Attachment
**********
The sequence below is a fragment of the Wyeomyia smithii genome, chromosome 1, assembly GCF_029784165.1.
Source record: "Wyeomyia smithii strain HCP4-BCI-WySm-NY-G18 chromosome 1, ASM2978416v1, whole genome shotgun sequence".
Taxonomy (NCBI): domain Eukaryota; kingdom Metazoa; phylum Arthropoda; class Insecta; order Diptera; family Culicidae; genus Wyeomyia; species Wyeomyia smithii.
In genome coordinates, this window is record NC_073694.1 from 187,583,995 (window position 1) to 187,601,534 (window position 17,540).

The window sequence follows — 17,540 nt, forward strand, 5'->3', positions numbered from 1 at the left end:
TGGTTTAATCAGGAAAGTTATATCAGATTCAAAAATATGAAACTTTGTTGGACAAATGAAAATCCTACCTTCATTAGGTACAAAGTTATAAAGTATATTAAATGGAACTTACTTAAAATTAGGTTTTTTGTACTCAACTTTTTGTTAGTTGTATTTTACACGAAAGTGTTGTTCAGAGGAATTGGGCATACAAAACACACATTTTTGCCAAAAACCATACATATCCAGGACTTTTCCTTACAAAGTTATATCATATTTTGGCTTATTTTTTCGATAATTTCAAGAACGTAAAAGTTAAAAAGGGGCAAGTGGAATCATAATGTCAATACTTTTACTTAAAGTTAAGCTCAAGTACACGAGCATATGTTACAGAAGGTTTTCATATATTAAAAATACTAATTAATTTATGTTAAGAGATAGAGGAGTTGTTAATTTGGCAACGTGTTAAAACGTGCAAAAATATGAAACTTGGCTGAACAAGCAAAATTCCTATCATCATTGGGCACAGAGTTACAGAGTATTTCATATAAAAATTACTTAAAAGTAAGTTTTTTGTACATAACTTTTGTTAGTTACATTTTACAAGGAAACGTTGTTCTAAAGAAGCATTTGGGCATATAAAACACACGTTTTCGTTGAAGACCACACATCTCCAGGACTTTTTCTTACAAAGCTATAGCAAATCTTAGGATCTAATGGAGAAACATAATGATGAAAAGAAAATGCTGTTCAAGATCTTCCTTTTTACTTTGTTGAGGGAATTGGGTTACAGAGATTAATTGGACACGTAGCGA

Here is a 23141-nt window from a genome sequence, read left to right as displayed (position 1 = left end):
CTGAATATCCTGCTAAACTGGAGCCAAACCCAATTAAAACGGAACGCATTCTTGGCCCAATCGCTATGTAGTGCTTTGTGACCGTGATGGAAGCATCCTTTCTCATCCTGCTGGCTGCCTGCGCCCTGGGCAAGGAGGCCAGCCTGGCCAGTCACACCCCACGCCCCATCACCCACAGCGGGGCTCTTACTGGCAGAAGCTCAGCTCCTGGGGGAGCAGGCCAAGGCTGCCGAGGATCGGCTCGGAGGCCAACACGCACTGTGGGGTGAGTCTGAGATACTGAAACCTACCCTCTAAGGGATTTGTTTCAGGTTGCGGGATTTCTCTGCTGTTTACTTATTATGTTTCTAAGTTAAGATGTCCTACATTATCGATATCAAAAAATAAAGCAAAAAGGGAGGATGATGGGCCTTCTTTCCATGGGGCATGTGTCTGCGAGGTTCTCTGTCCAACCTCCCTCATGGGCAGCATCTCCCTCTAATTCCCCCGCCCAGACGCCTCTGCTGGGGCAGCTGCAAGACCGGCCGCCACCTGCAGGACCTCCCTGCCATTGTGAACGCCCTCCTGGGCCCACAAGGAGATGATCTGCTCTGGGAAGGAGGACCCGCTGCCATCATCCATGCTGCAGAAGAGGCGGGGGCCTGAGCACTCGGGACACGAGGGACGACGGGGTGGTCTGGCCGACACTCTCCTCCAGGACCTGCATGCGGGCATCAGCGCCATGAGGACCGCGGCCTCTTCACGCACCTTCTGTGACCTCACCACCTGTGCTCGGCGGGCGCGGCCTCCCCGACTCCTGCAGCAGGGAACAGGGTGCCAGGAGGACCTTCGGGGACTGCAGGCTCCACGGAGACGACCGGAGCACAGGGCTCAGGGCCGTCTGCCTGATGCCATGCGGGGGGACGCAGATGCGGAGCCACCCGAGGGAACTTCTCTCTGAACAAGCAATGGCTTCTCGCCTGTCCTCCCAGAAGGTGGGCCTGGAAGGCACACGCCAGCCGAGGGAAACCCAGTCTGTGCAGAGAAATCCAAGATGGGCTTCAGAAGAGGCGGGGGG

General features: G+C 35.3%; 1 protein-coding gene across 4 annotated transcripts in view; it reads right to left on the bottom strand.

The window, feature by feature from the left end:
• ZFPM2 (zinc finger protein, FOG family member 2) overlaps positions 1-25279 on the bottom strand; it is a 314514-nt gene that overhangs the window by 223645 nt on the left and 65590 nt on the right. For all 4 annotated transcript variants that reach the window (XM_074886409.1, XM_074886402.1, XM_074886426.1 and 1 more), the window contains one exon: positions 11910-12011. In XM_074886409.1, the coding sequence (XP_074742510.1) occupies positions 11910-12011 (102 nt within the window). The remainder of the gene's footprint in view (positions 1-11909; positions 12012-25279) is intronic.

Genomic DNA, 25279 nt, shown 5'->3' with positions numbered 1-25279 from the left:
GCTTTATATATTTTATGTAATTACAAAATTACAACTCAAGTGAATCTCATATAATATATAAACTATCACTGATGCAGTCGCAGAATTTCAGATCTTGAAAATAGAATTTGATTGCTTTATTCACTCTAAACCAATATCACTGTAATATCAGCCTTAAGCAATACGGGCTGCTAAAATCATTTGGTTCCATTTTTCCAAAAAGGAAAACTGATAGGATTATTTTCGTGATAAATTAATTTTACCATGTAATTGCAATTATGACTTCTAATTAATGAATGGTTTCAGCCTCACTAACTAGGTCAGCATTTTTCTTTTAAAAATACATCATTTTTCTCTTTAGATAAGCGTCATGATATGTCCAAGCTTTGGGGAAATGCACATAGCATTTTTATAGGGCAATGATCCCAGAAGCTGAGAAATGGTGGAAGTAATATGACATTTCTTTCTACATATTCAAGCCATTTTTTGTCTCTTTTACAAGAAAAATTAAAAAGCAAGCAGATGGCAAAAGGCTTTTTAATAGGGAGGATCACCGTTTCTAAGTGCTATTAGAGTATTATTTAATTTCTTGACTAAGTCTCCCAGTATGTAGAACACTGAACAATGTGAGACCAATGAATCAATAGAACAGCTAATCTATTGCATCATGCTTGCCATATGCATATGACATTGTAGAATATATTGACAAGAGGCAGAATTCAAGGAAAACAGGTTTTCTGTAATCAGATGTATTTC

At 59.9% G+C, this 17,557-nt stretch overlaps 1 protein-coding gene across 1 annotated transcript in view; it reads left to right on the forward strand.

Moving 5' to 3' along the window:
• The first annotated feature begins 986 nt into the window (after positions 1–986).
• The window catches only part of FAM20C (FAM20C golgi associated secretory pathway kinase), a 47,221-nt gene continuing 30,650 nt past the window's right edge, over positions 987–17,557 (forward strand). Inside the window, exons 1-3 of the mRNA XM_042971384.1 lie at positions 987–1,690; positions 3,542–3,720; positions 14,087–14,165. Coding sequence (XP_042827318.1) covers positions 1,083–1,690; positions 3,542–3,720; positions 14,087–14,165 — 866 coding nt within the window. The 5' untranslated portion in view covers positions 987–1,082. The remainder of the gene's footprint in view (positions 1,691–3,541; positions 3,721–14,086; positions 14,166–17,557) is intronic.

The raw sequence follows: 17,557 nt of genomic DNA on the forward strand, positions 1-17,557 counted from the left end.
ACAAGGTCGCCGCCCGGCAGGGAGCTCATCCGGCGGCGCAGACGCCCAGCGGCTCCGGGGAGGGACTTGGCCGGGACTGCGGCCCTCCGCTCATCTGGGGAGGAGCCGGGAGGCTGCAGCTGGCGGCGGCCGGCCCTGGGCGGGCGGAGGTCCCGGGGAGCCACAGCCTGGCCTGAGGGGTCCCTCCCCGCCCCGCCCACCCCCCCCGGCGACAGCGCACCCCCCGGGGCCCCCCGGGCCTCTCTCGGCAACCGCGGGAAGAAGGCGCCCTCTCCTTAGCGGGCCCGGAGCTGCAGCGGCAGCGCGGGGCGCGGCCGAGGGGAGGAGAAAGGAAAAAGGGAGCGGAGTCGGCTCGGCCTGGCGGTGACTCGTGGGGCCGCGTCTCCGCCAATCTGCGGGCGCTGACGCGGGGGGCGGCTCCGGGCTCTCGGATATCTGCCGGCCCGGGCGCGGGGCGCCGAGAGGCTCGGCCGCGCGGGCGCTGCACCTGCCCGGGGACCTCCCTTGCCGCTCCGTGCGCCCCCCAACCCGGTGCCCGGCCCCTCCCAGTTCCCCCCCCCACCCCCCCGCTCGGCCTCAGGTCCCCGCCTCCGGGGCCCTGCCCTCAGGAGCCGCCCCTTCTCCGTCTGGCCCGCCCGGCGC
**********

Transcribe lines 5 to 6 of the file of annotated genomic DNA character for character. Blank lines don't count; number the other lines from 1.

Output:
The window sequence follows — 17,540 nt, forward strand, 5'->3', positions numbered from 1 at the left end:
TGGTTTAATCAGGAAAGTTATATCAGATTCAAAAATATGAAACTTTGTTGGACAAATGAAAATCCTACCTTCATTAGGTACAAAGTTATAAAGTATATTAAATGGAACTTACTTAAAATTAGGTTTTTTGTACTCAACTTTTTGTTAGTTGTATTTTACACGAAAGTGTTGTTCAGAGGAATTGGGCATACAAAACACACATTTTTGCCAAAAACCATACATATCCAGGACTTTTCCTTACAAAGTTATATCATATTTTGGCTTATTTTTTCGATAATTTCAAGAACGTAAAAGTTAAAAAGGGGCAAGTGGAATCATAATGTCAATACTTTTACTTAAAGTTAAGCTCAAGTACACGAGCATATGTTACAGAAGGTTTTCATATATTAAAAATACTAATTAATTTATGTTAAGAGATAGAGGAGTTGTTAATTTGGCAACGTGTTAAAACGTGCAAAAATATGAAACTTGGCTGAACAAGCAAAATTCCTATCATCATTGGGCACAGAGTTACAGAGTATTTCATATAAAAATTACTTAAAAGTAAGTTTTTTGTACATAACTTTTGTTAGTTACATTTTACAAGGAAACGTTGTTCTAAAGAAGCATTTGGGCATATAAAACACACGTTTTCGTTGAAGACCACACATCTCCAGGACTTTTTCTTACAAAGCTATAGCAAATCTTAGGATCTAATGGAGAAACATAATGATGAAAAGAAAATGCTGTTCAAGATCTTCCTTTTTACTTTGTTGAGGGAATTGGGTTACAGAGATTAATTGGACACGTAGCGA